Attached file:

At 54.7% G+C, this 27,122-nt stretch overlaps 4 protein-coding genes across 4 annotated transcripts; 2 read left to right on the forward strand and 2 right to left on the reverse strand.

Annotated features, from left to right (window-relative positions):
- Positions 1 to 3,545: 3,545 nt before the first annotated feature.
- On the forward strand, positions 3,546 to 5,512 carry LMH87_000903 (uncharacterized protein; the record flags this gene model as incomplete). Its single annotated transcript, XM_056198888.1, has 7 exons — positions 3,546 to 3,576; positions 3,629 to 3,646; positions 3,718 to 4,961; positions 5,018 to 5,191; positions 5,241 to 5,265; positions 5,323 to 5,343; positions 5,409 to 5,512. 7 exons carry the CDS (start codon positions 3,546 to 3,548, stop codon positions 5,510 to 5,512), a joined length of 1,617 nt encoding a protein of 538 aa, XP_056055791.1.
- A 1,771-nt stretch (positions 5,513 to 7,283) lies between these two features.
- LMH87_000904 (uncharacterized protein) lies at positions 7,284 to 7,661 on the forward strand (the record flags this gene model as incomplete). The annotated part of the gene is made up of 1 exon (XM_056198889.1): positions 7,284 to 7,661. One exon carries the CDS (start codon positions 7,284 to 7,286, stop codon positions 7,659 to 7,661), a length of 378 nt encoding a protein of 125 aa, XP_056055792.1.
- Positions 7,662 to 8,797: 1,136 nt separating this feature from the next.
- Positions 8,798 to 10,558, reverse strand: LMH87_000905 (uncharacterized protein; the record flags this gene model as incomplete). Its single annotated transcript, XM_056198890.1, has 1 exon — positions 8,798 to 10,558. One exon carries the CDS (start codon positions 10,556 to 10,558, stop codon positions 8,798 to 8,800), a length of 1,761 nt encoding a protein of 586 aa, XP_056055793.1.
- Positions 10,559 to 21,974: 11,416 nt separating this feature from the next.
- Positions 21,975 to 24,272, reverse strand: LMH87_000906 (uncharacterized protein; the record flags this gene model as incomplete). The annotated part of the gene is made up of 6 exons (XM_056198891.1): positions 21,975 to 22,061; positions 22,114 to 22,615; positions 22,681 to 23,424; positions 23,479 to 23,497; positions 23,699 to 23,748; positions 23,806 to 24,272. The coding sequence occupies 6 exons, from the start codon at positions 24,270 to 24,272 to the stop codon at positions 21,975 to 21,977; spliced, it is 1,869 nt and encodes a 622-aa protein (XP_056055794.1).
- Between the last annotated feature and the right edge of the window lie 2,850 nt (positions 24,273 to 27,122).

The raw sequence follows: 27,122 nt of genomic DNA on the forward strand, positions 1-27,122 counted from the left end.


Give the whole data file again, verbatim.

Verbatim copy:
At 54.7% G+C, this 27,122-nt stretch overlaps 4 protein-coding genes across 4 annotated transcripts; 2 read left to right on the forward strand and 2 right to left on the reverse strand.

Annotated features, from left to right (window-relative positions):
- Positions 1 to 3,545: 3,545 nt before the first annotated feature.
- On the forward strand, positions 3,546 to 5,512 carry LMH87_000903 (uncharacterized protein; the record flags this gene model as incomplete). Its single annotated transcript, XM_056198888.1, has 7 exons — positions 3,546 to 3,576; positions 3,629 to 3,646; positions 3,718 to 4,961; positions 5,018 to 5,191; positions 5,241 to 5,265; positions 5,323 to 5,343; positions 5,409 to 5,512. 7 exons carry the CDS (start codon positions 3,546 to 3,548, stop codon positions 5,510 to 5,512), a joined length of 1,617 nt encoding a protein of 538 aa, XP_056055791.1.
- A 1,771-nt stretch (positions 5,513 to 7,283) lies between these two features.
- LMH87_000904 (uncharacterized protein) lies at positions 7,284 to 7,661 on the forward strand (the record flags this gene model as incomplete). The annotated part of the gene is made up of 1 exon (XM_056198889.1): positions 7,284 to 7,661. One exon carries the CDS (start codon positions 7,284 to 7,286, stop codon positions 7,659 to 7,661), a length of 378 nt encoding a protein of 125 aa, XP_056055792.1.
- Positions 7,662 to 8,797: 1,136 nt separating this feature from the next.
- Positions 8,798 to 10,558, reverse strand: LMH87_000905 (uncharacterized protein; the record flags this gene model as incomplete). Its single annotated transcript, XM_056198890.1, has 1 exon — positions 8,798 to 10,558. One exon carries the CDS (start codon positions 10,556 to 10,558, stop codon positions 8,798 to 8,800), a length of 1,761 nt encoding a protein of 586 aa, XP_056055793.1.
- Positions 10,559 to 21,974: 11,416 nt separating this feature from the next.
- Positions 21,975 to 24,272, reverse strand: LMH87_000906 (uncharacterized protein; the record flags this gene model as incomplete). The annotated part of the gene is made up of 6 exons (XM_056198891.1): positions 21,975 to 22,061; positions 22,114 to 22,615; positions 22,681 to 23,424; positions 23,479 to 23,497; positions 23,699 to 23,748; positions 23,806 to 24,272. The coding sequence occupies 6 exons, from the start codon at positions 24,270 to 24,272 to the stop codon at positions 21,975 to 21,977; spliced, it is 1,869 nt and encodes a 622-aa protein (XP_056055794.1).
- Between the last annotated feature and the right edge of the window lie 2,850 nt (positions 24,273 to 27,122).

The raw sequence follows: 27,122 nt of genomic DNA on the forward strand, positions 1-27,122 counted from the left end.